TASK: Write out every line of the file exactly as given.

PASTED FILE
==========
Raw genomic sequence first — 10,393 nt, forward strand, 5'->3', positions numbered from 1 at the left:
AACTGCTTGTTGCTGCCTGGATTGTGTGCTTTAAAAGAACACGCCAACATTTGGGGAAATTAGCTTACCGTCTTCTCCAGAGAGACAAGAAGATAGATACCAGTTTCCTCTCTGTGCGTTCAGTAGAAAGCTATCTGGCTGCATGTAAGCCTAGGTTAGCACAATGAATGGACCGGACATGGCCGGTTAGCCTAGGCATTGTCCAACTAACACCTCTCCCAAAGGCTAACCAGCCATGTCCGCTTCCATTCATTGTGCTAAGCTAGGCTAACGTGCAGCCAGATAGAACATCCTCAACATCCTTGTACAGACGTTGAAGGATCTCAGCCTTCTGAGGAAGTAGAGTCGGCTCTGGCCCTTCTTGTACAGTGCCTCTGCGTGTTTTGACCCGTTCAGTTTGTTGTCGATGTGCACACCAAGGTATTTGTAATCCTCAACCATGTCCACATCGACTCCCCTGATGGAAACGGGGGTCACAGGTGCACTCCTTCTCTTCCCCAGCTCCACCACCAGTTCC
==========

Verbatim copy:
Raw genomic sequence first — 10,393 nt, forward strand, 5'->3', positions numbered from 1 at the left:
AACTGCTTGTTGCTGCCTGGATTGTGTGCTTTAAAAGAACACGCCAACATTTGGGGAAATTAGCTTACCGTCTTCTCCAGAGAGACAAGAAGATAGATACCAGTTTCCTCTCTGTGCGTTCAGTAGAAAGCTATCTGGCTGCATGTAAGCCTAGGTTAGCACAATGAATGGACCGGACATGGCCGGTTAGCCTAGGCATTGTCCAACTAACACCTCTCCCAAAGGCTAACCAGCCATGTCCGCTTCCATTCATTGTGCTAAGCTAGGCTAACGTGCAGCCAGATAGAACATCCTCAACATCCTTGTACAGACGTTGAAGGATCTCAGCCTTCTGAGGAAGTAGAGTCGGCTCTGGCCCTTCTTGTACAGTGCCTCTGCGTGTTTTGACCCGTTCAGTTTGTTGTCGATGTGCACACCAAGGTATTTGTAATCCTCAACCATGTCCACATCGACTCCCCTGATGGAAACGGGGGTCACAGGTGCACTCCTTCTCTTCCCCAGCTCCACCACCAGTTCC